It is now almost a year since the Tonse Alliance-led administration assumed power and, since then, President Lazarus Chakwera appears to have struck all the right chords that have resonated well with the aspirations of Malawians. It is pretty clear that this government is enjoying a lot of goodwill from the citizenry, who are urging it on so that everyone can get to reap the fruits in due course.
That is where the question lies; when exactly is due (harvest) time? The country has not gone to sleep and this should always be at the back of the mind of our leaders and public officials. The awakening we witnessed prior to the Tonse Alliance is pretty much still in effect. That means regardless of the Covid-19 pandemic that has turned lives upside down, people are patiently waiting and holding on to the promises that the Tonse Alliance, led by Chakwera and Vice President Saulos Chilima, made at the cusp of assuming power. We yearned for political change for too long and, now that we have it, everything should easily fall in line.
This is why I found some sense in the reaction to President Chakwera’s State of the Nation Address (Sona) by Leader of the Opposition in Parliament, Kondwani Nankhumwa, who pointed out that the time to create the promised one million jobs is now and that there should be no segregation when it comes to dishing out loans to the youth. Not only that, the elderly are equally awaiting the day when they will start receiving a monthly upkeep allowance as promised.
It is just as good that he touched on the subject of the stinking corruption which, if truth be told, goes way back to the days of the Democratic Progressive Party (DPP) administration. But we need not worry much because all the cobwebs will soon be cleared in as far as corruption is concerned since we now have a new general in town: Anti- Corruption Bureau (ACB) chief Martha Chizuma.
But for the battle to be won, deliberate steps have to be taken to ensure that we create an enabling environment for Chizuma to meet the lofty expectations of Malawians, who equally fought tooth and nail to ensure that she lands the job she is so good at, despite pockets of resistance.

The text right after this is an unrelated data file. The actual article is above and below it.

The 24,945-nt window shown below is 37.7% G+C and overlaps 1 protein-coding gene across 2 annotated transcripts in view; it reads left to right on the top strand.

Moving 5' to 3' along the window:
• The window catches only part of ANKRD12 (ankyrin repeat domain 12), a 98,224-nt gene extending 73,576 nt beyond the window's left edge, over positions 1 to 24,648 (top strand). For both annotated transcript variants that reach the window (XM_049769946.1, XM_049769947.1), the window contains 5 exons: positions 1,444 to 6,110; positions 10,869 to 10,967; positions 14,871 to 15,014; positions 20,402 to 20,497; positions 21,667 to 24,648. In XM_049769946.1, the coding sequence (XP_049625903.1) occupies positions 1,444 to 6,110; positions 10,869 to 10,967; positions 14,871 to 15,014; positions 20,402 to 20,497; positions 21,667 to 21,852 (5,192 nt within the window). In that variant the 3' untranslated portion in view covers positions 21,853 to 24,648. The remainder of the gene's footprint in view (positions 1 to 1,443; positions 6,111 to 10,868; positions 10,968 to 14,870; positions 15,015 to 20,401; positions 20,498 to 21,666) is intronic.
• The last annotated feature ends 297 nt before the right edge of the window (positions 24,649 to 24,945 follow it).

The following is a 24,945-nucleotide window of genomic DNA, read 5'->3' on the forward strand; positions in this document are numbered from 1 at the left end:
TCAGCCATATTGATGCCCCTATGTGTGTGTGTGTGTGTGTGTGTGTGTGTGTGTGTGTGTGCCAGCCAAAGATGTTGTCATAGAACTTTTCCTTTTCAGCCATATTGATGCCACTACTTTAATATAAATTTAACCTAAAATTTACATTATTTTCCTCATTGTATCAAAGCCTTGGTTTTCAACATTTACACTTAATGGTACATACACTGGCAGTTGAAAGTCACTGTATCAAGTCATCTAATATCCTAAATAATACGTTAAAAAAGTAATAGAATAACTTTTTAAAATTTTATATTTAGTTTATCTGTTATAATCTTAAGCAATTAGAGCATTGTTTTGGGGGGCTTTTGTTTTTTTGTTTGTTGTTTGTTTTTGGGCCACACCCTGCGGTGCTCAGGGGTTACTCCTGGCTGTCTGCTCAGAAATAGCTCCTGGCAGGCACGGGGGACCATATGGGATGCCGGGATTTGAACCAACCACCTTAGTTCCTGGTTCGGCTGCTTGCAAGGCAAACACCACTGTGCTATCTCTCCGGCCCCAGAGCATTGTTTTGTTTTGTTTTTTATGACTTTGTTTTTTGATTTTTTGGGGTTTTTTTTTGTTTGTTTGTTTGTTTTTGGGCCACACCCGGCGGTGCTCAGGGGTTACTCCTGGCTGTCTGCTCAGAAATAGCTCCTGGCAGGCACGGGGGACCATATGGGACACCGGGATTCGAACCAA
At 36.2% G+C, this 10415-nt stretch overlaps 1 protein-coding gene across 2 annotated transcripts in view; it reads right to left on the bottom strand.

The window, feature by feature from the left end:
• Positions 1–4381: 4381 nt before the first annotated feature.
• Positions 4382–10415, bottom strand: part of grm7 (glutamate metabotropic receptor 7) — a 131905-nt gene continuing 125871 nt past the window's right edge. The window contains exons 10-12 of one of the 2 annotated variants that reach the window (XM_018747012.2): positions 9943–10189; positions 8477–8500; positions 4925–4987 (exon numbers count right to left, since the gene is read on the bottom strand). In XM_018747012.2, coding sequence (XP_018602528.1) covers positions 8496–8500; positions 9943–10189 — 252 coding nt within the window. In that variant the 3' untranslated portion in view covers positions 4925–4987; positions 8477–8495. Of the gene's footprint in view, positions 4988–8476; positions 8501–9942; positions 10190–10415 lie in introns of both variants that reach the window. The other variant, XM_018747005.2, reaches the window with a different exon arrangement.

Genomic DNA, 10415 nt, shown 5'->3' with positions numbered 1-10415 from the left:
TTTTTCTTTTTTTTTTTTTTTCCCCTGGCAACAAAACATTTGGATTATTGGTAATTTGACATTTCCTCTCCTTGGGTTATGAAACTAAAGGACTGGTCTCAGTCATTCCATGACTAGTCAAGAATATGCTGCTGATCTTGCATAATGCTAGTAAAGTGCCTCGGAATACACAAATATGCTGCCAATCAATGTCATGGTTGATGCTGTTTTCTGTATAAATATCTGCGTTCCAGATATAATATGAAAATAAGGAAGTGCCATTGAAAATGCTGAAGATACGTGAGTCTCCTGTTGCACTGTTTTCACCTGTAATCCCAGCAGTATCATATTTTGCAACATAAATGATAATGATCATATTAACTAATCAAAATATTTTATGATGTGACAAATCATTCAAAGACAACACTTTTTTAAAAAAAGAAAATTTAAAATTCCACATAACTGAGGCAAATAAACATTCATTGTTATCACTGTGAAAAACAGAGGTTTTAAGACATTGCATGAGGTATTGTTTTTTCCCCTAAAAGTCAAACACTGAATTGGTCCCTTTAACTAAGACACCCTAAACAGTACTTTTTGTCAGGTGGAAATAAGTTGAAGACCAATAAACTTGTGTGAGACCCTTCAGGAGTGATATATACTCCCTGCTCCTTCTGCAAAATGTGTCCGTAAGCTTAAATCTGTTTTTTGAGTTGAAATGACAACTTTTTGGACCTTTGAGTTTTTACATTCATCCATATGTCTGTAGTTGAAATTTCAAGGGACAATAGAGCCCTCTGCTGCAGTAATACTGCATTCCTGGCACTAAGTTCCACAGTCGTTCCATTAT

This can be done by meeting the staffing needs of the bureau; getting adequate lawyers and prosecutors, mounting a serious public awareness campaign by engaging more civic education personnel and, most importantly, throwing incentives and adequate funding.
On loss of jobs and economic downturn, there is no need to harp much on this as the situation is much the same worldwide; save that developed countries who have the financial muscle have started making inroads a few months after activating their recovery plans. That is not to say that we should completely turn a blind eye to our fortunes because, just like Britain did, we too can surely manage to pump incentives into some entrepreneurial exploits by some traders (be they formal or informal) because such activities feed into the overall economic activities we undertake as Malawi.
Certainly, Martin Luther King Junior had a dream for the United States, just as the late Dr Hastings Kamuzu Banda and late Bingu wa Mutharika had for Malawi and there is a need for present day leaders to run with such dreams so that they can be fulfilled. Let us dream in colour about Malawi’s economic transformation but then, while doing that, we should not find ourselves into delirium state.
It is shocking that after over 26 years of multiparty democracy, there is little to show in terms of economic and infrastructure development, when we ought to have built on the solid foundations that Kamuzu laid down. At least Bingu tried and there are clear signs that Chakwera means business as well but time, Mr President, is ticking; we needed to start running with the vision as in yesterday.
It was pleasing to see President Chakwera on Kamuzu Day acknowledging the great work that both Kamuzu and Bingu did in trying to change the face of the country and what would be more exciting for the President will be for him to actually add to the achievement of the two aforementioned leaders while he is serving, unlike his predecessor who was synonymous with laying of foundation stones for ‘ghost’ projects.
Let us hope that the report which the Vice President presented to Chakwera yesterday on changes in the public sector marks the take-off point for this administration in as far as implementing tangible developmental projects is concerned. Just like life, leadership is a relay race and President Chakwera needs to quicken his pace on the field now because Malawians are pretty sure that he has gained the needed momentum to run with the development dream hatched by the Tonse Alliance.
Stephen Dakalira is a seasoned Journalist who works as Times Group’s Online and Digital Executive Editor. He is also the Assistant Editor of The Sunday Times Newspaper, and author of Full Circle column which appears in Malawi News; all of these under the Times Group stable.
He has previously worked in key positions for some of Malawi’s key media institutions such as Malawi News Agency, Capital FM Radio and Star Radio (Now Timveni Radio).